Every command we come across in the Bible is therefore a vigorous reminder to do what we already desire. The Scriptures simply clarify in our minds what we already want to do in our regenerate heart.” ((Dwight Edwards, Revolution Within, p.112))
What an awesome truth! How encouraging that today my task is not to plead with God to give me something to help me through the circumstances of life but to appropriate what He has already given and praise Him for His great generosity!
September 23, 2003
Good Morning Friend,
How much I have to learn about what it means to worship! It is not about being comfortable in a pew–it is not about having a great sound system–it is not about beginning on time or being well ordered–it is not about being timed down to the hour. As I engage in worship with my friends here they show me it is the greatest treat of the week! They come prepared to stay the day! They hunger to talk and share of all the ways God has blessed them in the past week, so the services begin with testimonies of God’s faithfulness–there are so many wanting to speak that the Pastor often has to limit it to 8 or so! It was heart melting when our helper Flavia stood up and with tears in her voice gave thanks to God for her new job with JjaJa Mike and Lissa. What a privilege it was to be in worship in this place! Worship is alive in Wakiso and in my heart. There are two churches that we take the children to. One is close, just a couple of miles from the village and is called Wakiso Central Baptist Church. That church is led by a wonderful shepherd named Pastor Fred Kibuuka. His wife is named Susan and she is a great help to Rafiki both in ministering to children and identifying girls who would be good candidates for the Girls’ Center.
When worship begins, it opens with music. Here at Wakiso they have a fragile electronic piano and a man whose enthusiasm more than makes up for any lack of skill. His chord progressions are more rhythmic and drum beat like than they are carrying any melody line. The worshippers love for the music to be vigorous and to build in energy and participation, so the praise time goes on and on with people on their feet clapping and so joy filled. I was struck with how the faces are smiling and how delighted they are to be together—our worship seems passive and unemotional by comparison. Solos flow into congregational singing and back again–and yet there are no bulletins and you are convinced that what goes on is spontaneous and honest expression from hearts overflowing with love and gratefulness to God. Following the music, the Pastor invites the congregation to pray and everyone does–out loud and at the same time–the cacophony of sound that rises is powerful–some crying out for mercy, some jubilant and thankful, some confessing and asking for forgiveness.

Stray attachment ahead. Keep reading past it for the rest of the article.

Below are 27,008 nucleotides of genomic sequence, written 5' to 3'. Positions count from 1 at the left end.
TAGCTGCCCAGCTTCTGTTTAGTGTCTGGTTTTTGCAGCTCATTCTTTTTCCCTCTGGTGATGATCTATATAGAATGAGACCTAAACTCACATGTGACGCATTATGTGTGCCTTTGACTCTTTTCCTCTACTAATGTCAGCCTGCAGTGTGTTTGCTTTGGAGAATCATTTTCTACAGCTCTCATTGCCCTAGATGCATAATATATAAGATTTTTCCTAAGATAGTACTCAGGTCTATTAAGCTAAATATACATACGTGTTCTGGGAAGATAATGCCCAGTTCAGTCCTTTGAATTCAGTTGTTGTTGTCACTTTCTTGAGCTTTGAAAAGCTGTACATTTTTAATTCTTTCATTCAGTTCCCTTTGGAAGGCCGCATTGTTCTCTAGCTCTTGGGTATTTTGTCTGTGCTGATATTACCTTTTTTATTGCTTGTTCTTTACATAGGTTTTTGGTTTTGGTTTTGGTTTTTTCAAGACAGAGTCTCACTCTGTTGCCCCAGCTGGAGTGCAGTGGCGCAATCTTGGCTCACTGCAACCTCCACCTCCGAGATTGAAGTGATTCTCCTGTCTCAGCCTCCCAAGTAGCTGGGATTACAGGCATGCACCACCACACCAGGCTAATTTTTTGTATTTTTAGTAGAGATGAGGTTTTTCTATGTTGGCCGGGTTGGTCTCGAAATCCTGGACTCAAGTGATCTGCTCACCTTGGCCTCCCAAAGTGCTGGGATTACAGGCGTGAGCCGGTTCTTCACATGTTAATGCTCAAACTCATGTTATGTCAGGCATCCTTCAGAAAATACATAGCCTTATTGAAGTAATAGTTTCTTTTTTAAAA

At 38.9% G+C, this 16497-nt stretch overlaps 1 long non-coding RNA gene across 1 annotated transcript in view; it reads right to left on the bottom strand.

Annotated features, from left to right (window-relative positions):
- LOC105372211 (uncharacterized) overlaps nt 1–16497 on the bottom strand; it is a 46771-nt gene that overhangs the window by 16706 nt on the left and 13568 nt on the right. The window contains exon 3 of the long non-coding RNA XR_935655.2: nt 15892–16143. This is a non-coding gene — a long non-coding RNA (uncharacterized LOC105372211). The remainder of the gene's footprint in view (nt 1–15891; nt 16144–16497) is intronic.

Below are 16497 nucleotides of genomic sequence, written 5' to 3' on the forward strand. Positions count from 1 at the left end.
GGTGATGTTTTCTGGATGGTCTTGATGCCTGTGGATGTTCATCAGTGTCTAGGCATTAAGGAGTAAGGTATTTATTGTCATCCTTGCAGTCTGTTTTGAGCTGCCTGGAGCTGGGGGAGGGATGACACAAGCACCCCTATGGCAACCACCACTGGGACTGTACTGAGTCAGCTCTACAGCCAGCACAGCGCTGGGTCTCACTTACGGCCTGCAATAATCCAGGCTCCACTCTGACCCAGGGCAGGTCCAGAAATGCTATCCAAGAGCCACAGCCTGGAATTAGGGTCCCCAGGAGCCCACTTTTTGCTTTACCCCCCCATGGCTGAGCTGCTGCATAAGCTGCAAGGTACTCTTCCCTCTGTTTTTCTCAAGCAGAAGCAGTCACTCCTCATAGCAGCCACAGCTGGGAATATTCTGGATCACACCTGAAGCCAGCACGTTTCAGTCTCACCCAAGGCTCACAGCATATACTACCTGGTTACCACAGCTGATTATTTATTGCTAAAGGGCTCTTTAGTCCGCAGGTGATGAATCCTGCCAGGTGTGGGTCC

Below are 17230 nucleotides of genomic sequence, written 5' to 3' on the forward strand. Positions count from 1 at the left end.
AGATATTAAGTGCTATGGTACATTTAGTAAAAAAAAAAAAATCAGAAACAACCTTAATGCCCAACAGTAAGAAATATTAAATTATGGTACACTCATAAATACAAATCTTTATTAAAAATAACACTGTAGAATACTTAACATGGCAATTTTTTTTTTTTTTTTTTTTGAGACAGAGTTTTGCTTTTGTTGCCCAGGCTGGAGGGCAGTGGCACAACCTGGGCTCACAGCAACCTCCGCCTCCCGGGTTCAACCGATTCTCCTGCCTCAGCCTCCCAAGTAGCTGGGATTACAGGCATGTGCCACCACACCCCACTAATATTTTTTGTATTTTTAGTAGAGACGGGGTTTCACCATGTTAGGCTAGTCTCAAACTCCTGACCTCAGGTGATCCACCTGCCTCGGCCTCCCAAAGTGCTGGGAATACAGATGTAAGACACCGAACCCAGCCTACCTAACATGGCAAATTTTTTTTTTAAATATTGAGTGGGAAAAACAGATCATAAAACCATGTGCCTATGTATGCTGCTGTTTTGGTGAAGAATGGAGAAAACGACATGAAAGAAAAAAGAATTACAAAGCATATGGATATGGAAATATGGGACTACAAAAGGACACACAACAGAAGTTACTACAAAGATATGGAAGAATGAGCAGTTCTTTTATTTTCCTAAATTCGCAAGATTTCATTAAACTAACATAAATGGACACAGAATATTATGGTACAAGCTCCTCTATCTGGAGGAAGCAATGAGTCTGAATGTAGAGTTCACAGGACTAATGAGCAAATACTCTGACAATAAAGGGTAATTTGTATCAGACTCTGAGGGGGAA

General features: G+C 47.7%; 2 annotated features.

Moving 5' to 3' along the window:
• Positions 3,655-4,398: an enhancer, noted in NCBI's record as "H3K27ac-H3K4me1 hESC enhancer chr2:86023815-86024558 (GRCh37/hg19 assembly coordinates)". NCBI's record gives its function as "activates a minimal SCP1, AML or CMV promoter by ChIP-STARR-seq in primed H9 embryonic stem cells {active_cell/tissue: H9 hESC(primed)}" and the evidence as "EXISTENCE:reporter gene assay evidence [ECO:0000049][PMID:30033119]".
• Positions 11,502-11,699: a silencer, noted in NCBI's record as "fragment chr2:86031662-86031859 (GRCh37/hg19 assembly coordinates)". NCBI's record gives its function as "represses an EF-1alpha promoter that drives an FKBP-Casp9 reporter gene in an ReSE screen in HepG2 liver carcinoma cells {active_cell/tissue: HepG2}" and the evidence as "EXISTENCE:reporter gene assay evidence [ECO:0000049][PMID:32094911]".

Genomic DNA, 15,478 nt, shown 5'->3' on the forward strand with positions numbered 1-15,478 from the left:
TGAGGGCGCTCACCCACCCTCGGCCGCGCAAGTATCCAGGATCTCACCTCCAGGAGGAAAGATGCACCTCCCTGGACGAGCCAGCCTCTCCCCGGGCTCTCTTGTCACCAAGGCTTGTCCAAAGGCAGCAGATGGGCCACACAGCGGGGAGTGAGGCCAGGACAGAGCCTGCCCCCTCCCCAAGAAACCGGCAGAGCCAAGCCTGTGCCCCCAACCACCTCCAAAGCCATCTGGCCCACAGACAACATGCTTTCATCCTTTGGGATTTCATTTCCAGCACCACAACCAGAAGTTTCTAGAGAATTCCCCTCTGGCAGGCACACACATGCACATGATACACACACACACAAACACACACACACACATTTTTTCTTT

There is no hurry in any of this and at a time that seems corporately sensed a quieter song begins and we are ushered together into a time of Pastoral Prayer. The most striking difference in American and African prayer is that we bring a list of requests to God and they bring a list of praise and thanksgiving. What a contrast–we have much and want more– they have almost nothing and are profoundly grateful and want to speak it! The time of offering is also an event–there is a table with a basket set up front and the people sing and dance on the way to deposit their shillings and seem thrilled to have some to give.
I love Pastor Fred’s wife Susan. She is a fireball and completely dedicated to children’s ministry. Children from the surrounding village wander into church at odd times and find a place on a crooked, rough bench and look up to her and listen attentively. They sit pressed together for about 45 minutes relatively still and listening–no flannel board visuals, no VCR, no snack time or toy time–they listen to her teach/preach from Scripture. The children range in age from about three years old to about eleven.
The only discipline I see being done is for her to move a child to the front row so they could listen better! She too begins her time by asking the children, “Who has a testimony of what they are thankful to Jesus for?” 25 hands reach for the sky and they are anxious to go to the front and tell their friends how Jesus helped them by giving them a t-shirt, recovery from flu (cold), providing school fees, healing from malaria, some new slippers (flip flops), or a mother healed, or getting a sweetie (candy), etc. It is the most humbling thing in the world to sit amid a people who seem to have nothing but who have eyes to see that life is a gift and who have trained eyes to look for something to be grateful for. How much I have to learn about worship! Until later—lissa